More subdued amusements at the premiere of The Miami Beach Experience, a bimonthly series of performances and cultural events on Lincoln Road, featuring the Momentum Dance Company and the Miami Arts Asylum. Every culturati type in the known universe, people like writer Bonnie Clearwater, strolling the mall. A New World Symphony concert broadcast out on the street, meshing nicely with an al fresco dinner at the new Dean & ®MDRV¯Deluca-ish gourmet store across the street, Lyon Freres Et Compagnie. Produce, a cappuccino bar with ready-made sandwiches, catering facilities, attitudinally correct delicacies like $27-per-pound Prosciutto di Parma and obscure goat cheeses. Another welcome addition to the lifestyle infrastructure concept.
Hell, the club, a really welcome concept, intelligent, witty, non-obvious, and bound to be spectacular. Touring the club with designer Norman Gosney, gleaning a hint of the semi-evil delights in store for the October 24 opening. A big deal all around: Dimitri and Towa Towa from Deee-Lite working the disc jockey booth, celebrity guests on the order of Fred Schneider from the B-52s and, probably enough, Norman Mailer. The very energetic Gosney, whose background includes stints with Marvel Comics, Danceteria, and Mars, turning the former Leonard Hotel into an ode to the seven deadly sins and the too-much-is-just-enough school of pleasure.
Throughout, an odd eclectic mix that somehow works. Victorian red flocked wallpaper, velvet couches and drapes, with old stage-prop flames placed in the windows. In the main interior courtyard, glitter-infested molded plastic icicles hanging off the balconies, what Gosney calls a "monstrous Hispanic wedding cake" effect. Lots of quirky touches, such as the razors embedded in the men's toilet seats and the semi-enclosed cages for the go-go dancers, forcing patrons to walk around and confront their lechery directly. Sloth represented by a Sandy Skoglund-style piece, an entirely mustard-color room with tacky furniture and Fifties food commercials. Envy, a glass booth with a bed and a lolling eighteen-year-old girl reading magazines and working under instructions to ignore taps on the windows. The "flesh ride" equipped with an operational bumper car, dominated by a portrait of Batwoman "getting it from a brain."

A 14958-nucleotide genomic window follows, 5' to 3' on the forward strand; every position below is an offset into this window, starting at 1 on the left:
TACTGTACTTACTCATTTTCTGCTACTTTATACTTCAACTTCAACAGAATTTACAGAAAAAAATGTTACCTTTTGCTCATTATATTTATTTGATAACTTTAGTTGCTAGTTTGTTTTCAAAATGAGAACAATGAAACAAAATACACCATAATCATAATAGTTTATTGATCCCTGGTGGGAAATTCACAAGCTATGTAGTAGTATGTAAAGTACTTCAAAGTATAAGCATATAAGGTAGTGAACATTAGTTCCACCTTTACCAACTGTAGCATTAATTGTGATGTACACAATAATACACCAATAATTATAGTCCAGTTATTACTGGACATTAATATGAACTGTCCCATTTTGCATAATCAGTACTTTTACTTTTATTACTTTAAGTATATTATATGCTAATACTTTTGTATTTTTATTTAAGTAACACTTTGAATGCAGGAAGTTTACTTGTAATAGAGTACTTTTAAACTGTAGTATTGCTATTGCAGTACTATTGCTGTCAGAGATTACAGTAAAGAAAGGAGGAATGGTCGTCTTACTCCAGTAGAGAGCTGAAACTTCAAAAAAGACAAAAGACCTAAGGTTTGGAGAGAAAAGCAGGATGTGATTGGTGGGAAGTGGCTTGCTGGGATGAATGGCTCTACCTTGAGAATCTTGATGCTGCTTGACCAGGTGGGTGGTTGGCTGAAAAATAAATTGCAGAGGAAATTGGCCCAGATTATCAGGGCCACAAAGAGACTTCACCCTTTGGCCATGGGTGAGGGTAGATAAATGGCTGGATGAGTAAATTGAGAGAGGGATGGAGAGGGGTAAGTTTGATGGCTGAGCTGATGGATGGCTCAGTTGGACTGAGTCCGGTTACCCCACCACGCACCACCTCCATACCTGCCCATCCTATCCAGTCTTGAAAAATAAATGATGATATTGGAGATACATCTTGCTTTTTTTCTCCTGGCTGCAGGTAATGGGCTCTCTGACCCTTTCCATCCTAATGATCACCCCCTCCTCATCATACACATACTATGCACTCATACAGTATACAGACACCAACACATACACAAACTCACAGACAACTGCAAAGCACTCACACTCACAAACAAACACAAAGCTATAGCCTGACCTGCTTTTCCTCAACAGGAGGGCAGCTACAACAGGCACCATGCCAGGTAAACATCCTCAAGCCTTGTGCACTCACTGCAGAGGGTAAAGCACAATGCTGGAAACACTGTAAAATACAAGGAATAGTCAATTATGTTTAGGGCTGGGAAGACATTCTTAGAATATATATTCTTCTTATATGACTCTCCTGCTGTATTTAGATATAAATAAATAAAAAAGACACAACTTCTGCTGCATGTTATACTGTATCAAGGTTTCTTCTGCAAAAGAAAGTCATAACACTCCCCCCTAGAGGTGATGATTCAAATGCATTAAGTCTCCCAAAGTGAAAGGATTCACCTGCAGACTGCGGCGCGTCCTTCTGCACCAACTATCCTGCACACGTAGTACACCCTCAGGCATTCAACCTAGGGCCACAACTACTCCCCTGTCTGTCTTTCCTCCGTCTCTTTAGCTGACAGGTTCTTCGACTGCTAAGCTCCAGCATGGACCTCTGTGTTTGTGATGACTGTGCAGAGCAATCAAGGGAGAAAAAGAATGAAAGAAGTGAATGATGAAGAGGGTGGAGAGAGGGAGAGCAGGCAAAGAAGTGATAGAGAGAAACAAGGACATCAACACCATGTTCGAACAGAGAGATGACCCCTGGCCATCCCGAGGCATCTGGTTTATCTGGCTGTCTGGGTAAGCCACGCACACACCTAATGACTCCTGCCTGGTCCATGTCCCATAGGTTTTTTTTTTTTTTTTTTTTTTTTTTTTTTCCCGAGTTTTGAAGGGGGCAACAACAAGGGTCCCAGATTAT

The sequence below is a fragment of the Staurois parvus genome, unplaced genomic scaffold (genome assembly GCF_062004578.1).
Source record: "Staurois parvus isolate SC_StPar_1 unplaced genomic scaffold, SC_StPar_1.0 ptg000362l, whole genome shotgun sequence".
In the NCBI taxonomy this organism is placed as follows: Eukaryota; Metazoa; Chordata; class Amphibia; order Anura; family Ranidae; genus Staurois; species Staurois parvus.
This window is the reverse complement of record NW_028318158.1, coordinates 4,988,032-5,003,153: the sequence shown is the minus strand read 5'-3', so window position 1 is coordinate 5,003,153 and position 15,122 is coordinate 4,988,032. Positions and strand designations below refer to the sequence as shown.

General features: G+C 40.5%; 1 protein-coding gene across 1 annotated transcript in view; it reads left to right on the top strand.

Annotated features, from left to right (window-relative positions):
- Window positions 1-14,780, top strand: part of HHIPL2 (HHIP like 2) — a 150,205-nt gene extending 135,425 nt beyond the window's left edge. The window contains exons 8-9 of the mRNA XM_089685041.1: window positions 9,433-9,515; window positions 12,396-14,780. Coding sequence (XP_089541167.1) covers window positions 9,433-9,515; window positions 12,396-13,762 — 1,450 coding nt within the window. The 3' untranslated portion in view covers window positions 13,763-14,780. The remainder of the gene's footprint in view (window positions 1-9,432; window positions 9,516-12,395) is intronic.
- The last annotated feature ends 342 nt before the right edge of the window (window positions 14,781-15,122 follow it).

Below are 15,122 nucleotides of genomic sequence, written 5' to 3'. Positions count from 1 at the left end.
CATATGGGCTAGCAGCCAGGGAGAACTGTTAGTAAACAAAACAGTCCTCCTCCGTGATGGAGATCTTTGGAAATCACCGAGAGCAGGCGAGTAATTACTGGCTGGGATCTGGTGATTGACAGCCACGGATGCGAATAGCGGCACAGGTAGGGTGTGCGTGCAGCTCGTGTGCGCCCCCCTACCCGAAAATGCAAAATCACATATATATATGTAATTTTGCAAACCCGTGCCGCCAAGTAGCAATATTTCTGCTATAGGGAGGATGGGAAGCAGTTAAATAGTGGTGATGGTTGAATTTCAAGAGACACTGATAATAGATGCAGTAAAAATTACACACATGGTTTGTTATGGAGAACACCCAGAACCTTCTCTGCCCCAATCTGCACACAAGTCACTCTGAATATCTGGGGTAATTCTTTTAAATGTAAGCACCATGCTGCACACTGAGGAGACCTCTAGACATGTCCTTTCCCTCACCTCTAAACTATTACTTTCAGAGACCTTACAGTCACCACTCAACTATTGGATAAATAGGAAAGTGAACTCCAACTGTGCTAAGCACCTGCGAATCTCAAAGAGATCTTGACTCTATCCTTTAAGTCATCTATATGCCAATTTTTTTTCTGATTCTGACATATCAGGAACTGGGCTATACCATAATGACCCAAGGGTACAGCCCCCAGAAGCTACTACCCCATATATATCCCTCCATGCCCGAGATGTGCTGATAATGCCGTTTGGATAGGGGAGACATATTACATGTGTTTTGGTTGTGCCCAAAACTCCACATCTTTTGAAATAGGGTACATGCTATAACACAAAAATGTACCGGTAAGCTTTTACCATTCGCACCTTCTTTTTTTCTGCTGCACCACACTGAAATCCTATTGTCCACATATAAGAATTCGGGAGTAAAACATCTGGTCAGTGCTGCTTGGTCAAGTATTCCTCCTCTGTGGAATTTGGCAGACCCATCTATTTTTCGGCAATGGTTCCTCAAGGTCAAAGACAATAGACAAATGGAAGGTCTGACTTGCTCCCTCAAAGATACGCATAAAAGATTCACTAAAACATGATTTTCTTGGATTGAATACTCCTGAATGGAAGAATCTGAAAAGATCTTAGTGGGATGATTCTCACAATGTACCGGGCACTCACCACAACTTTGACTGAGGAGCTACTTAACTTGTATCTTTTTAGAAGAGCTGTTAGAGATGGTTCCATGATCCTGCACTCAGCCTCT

In the portrait gallery of Hell, Elvis, Halston, Roy Cohn, Bing Crosby, and the where's-the-beef lady. A Madonna suite, equipped with a bedroom, and the devil's sitting room, an old bucolic-scene painting modernized with images of nuclear plants. Lights pinpointing ram's heads and demented human eyes, a fountain spewing blood-red liquid, a sequenced-slide projection of a devil licking his face, and avarice embodied with a portrait of Satan throwing curios over Miami Beach. Outside, a Viking ship bar with a skull on top.
Themeville without overkill, the right club aesthetic: "In a dance club, the theme should never get in the way. If you have the right crowd, you can have a good time in a concrete box with a radio. Hell is a Victorian concept anyway. In the modern world, there's really no difference between Heaven and Hell."